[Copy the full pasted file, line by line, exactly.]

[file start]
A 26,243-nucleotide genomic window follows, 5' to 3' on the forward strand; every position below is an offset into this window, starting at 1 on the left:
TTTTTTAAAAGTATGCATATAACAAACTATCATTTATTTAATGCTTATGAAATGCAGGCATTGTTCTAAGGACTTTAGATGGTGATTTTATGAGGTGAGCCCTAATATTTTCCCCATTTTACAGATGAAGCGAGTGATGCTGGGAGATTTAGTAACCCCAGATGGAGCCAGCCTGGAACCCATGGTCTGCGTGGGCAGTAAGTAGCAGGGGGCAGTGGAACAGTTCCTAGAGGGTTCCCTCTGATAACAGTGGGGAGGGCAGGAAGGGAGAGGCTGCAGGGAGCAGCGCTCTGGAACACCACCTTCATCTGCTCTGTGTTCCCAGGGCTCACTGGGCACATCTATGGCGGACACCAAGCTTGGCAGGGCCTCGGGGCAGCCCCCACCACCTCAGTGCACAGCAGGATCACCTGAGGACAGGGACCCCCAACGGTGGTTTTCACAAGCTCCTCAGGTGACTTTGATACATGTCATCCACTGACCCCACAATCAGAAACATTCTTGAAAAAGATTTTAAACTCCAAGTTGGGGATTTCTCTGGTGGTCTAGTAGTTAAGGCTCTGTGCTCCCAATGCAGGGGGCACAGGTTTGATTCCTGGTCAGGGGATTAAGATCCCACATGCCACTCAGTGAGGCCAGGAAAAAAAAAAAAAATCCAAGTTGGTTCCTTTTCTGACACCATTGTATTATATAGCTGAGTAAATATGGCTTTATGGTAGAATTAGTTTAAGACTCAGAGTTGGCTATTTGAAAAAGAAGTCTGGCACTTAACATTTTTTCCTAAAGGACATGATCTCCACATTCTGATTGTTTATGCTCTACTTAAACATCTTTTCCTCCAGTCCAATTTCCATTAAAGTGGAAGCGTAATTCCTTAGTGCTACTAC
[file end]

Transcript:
A 26,243-nucleotide genomic window follows, 5' to 3' on the forward strand; every position below is an offset into this window, starting at 1 on the left:
TTTTTTAAAAGTATGCATATAACAAACTATCATTTATTTAATGCTTATGAAATGCAGGCATTGTTCTAAGGACTTTAGATGGTGATTTTATGAGGTGAGCCCTAATATTTTCCCCATTTTACAGATGAAGCGAGTGATGCTGGGAGATTTAGTAACCCCAGATGGAGCCAGCCTGGAACCCATGGTCTGCGTGGGCAGTAAGTAGCAGGGGGCAGTGGAACAGTTCCTAGAGGGTTCCCTCTGATAACAGTGGGGAGGGCAGGAAGGGAGAGGCTGCAGGGAGCAGCGCTCTGGAACACCACCTTCATCTGCTCTGTGTTCCCAGGGCTCACTGGGCACATCTATGGCGGACACCAAGCTTGGCAGGGCCTCGGGGCAGCCCCCACCACCTCAGTGCACAGCAGGATCACCTGAGGACAGGGACCCCCAACGGTGGTTTTCACAAGCTCCTCAGGTGACTTTGATACATGTCATCCACTGACCCCACAATCAGAAACATTCTTGAAAAAGATTTTAAACTCCAAGTTGGGGATTTCTCTGGTGGTCTAGTAGTTAAGGCTCTGTGCTCCCAATGCAGGGGGCACAGGTTTGATTCCTGGTCAGGGGATTAAGATCCCACATGCCACTCAGTGAGGCCAGGAAAAAAAAAAAAAATCCAAGTTGGTTCCTTTTCTGACACCATTGTATTATATAGCTGAGTAAATATGGCTTTATGGTAGAATTAGTTTAAGACTCAGAGTTGGCTATTTGAAAAAGAAGTCTGGCACTTAACATTTTTTCCTAAAGGACATGATCTCCACATTCTGATTGTTTATGCTCTACTTAAACATCTTTTCCTCCAGTCCAATTTCCATTAAAGTGGAAGCGTAATTCCTTAGTGCTACTAC